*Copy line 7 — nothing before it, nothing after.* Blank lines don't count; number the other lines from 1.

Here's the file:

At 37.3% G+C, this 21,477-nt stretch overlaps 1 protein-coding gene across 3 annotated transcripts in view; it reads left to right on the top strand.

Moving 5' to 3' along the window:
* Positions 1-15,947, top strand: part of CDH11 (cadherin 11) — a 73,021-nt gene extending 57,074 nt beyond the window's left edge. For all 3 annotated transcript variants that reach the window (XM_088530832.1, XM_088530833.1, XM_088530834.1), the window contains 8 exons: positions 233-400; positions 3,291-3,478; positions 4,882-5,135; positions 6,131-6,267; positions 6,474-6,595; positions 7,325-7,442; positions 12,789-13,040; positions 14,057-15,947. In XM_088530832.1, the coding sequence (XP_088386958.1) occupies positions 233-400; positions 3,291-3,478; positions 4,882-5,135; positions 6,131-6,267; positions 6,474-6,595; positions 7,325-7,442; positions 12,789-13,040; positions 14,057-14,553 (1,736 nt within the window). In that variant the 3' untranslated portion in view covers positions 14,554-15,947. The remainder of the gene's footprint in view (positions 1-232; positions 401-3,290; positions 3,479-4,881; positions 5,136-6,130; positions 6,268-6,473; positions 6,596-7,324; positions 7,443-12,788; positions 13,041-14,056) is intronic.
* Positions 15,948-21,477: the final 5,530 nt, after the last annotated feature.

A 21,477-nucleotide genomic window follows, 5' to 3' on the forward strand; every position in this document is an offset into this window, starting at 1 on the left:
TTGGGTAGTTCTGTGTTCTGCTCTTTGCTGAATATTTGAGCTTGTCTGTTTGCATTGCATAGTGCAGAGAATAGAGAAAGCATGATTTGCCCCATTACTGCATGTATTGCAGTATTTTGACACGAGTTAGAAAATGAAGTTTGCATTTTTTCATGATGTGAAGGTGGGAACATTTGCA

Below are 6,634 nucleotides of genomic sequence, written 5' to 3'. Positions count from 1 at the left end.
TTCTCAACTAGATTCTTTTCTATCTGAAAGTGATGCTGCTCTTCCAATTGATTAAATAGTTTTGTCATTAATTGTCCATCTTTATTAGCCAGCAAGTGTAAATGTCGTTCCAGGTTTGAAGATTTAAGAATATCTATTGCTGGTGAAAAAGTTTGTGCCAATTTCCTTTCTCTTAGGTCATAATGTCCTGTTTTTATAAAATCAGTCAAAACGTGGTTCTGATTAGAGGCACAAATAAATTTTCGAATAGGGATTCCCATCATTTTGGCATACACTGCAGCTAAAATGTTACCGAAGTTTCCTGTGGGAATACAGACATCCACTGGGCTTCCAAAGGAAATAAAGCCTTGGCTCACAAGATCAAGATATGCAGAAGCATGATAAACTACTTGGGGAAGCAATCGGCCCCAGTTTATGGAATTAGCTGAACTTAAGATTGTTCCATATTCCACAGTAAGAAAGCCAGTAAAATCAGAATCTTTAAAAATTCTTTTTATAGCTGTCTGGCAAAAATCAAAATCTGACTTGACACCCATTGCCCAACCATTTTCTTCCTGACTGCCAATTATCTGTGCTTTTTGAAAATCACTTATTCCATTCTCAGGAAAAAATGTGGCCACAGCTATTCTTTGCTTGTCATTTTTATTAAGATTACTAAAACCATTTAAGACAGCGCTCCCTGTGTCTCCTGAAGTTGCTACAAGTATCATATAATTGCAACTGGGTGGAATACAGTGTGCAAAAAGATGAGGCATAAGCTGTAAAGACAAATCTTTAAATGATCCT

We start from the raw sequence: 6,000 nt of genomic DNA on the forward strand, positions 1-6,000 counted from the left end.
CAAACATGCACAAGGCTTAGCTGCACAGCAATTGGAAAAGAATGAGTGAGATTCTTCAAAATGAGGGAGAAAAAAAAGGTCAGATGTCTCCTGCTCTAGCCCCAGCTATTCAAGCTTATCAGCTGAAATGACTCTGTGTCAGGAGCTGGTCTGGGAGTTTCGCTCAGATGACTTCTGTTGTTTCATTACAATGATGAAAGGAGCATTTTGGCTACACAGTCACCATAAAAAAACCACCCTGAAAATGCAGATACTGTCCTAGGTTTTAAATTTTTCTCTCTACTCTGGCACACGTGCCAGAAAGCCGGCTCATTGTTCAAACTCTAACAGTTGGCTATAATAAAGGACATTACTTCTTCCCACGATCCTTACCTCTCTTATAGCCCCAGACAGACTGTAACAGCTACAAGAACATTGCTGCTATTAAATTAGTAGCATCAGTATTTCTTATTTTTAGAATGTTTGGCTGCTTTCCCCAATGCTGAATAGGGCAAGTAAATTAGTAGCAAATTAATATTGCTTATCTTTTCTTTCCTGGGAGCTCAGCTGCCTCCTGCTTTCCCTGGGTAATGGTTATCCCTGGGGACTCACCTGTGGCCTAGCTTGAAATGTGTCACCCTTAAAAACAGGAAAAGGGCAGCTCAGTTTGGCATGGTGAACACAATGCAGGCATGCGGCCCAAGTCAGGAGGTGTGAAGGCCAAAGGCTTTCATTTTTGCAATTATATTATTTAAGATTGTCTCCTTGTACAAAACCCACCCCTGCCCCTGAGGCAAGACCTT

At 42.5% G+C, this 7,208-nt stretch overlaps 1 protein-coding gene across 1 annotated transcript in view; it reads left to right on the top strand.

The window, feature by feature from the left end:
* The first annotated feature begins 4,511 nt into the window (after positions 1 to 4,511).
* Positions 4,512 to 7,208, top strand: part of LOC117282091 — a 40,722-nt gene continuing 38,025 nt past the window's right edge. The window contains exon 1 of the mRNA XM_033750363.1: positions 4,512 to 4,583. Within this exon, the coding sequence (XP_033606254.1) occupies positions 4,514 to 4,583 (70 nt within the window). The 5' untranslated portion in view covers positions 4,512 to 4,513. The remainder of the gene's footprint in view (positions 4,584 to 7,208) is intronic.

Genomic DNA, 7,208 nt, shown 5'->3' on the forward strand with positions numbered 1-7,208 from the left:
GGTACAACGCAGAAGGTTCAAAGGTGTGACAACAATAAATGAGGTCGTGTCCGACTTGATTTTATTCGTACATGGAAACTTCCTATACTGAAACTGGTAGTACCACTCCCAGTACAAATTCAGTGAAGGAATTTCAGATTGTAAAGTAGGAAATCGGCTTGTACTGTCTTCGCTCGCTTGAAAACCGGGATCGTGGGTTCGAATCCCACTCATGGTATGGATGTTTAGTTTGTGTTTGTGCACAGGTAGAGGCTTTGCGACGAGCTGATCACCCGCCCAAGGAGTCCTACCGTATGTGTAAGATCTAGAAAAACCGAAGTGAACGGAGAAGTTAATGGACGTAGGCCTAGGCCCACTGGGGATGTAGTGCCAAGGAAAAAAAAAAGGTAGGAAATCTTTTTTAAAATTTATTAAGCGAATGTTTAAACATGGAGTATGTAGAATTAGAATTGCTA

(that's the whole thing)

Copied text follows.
Below are 6,634 nucleotides of genomic sequence, written 5' to 3'. Positions count from 1 at the left end.